greenparkgrazing

This week, six ewes from the Mudchute flock have been taking part in a conservation grazing trial in Green Park. While they are far from the first woolly lawnmowers to the park, they do mark the return of sheep to the park for the first time since 1939.

IMG_9702The six ewes represent four native breeds from the Mudchute flock: the Oxford Down, Whitefaced Woodland, Southdown and Manx Loaghtan. Unlike commercial breeds who rely on feed supplements, these native breeds thrive on a wide variety of grazing including tougher grass and trample in the seed that has dropped from the wildflowers in the meadow. Traditionally, sheep would have been driven on foot to the parks to graze and breeds such as the Oxford Down and Southdown are among the native breeds developed within such range (that said I do not believe we have details of the previous flocks at the park).

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Our sheep will be helping to manage the meadow for wildlife by grazing scrub and coarser grasses and vegetation, allowing other species to thrive and improving biodiversity of both flora and the many animal species living within these environments. Mudchute itself is a site of metropolitan importance for nature; and here on the farm grazing is a key aspect to our habitat management. The grasslands we so often associate with the British countryside are only maintained by grazing and other forms of management. Without intervention, these incredibly diverse habitats would be taken over by scrubland and forest.

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Our six ewes have been commuting all week, travelling to and from Green Park from Mudchute daily with farm manager Tom Davis and Mavis the patterdale terrier. They seem to be enjoying their outings and opportunity to share a passion for farming and conservation grazing with the visiting public as well as those much further afield through the national and international press. You can see some of the highlights shared via our Facebook page.

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So far, #sheepweek looks to be very popular with park visitors. Many visitors have even made a special trip to see the sheep! We’re delighted the sheep have proven such a hit and have stimulated some fascinating conversations with visitors from all over the world. So many people have been making and sharing their connections to farming: some are meeting sheep and learning about native breeds for the very first time while others immediately recognise the sheep breeds and have farmed for many generations.

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We hope our visitors at the Green Park (and through print and the tele) will also come visit them here at home at Mudchute, we are just a short tube and DLR journey away and open all year free of charge.

We are proud to be a part of the project in partnership with the Rare Breeds Survival Trust and The Royal Parks. The grazing trial is an aspect of the Royal Parks “Mission: Invertebrate” project, funded with help from the players of People’s Postcode Lottery.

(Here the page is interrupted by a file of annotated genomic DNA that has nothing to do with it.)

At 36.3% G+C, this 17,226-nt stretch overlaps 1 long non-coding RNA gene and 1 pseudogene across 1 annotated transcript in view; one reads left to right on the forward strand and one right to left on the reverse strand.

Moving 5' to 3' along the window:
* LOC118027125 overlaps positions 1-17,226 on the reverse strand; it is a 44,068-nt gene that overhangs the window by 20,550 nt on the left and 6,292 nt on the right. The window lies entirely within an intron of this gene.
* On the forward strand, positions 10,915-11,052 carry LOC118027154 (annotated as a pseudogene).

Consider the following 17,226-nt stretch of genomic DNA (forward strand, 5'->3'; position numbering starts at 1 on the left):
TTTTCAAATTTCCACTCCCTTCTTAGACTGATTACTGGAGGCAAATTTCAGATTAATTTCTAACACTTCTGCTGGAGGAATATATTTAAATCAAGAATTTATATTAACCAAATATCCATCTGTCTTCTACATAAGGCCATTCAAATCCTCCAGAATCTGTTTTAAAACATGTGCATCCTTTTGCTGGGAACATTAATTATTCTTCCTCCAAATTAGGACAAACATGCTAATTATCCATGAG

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LBKA-planting-2016-1There’s a meadow in the making on our big field. Last week the London Beekeeper’s Association planted 1200 potted wildflower plants representing 21 native species on our big field. On Friday and Saturday, volunteers first prepared the area by mowing and raking, then introduced the new plants. The team also sowed the area with the seeds of the yellow rattle (Rhinanthus minor), a species which can weaken and suppress more vigorous grasses, which should help the newly planted species.

We hope the new plants with thrive and provide excellent sources of nectar for both the honeybees at Mudchute as well as the many wild bee species living on the farm. These important pollinator species are essential not only for wild flora and fauna, but also play a vital role in producing the food we eat.

Many thanks to the all of the team at the LBKA, Tesco bags of help who funded the project and all of the volunteers who helped out including corporate volunteers from NOMURA bank, Costain, Cross Rail, Neal’s Yard Remedies Covent Garden.

To find out more about beekeeping, please visit the LBKA’s website and Facebook group. You can find out more about the important role pollinators play Save London Bees. Interested in what you can do to help bees? Find out more at http://www.lbka.org.uk/forage.html


A daunting task, but not intimidating to our volunteers!

A daunting task, but not intimidating to our volunteers!

Autumn is the prefect season to tidy up. With a wet spring and hot summer, brambles and bindweed have been growing vigorously across the farm and scrub has taken over in certain areas. Clearing these areas during Spring and Summer can be tricky as we don’t want to disturb nesting bids. But youngsters will have left by the nest now, so we can now safely cut back. Cutting at this time of year also means we can remove any overgrowth before invertebrates begin to hibernate. After doing an incredible job clearing up our ponds. Team RBS tackled our entrance near Mudchute DLR station and it’s already made a huge difference.

Would you be interested in lending a hand? Find out more about volunteering with your team or join us as an individual.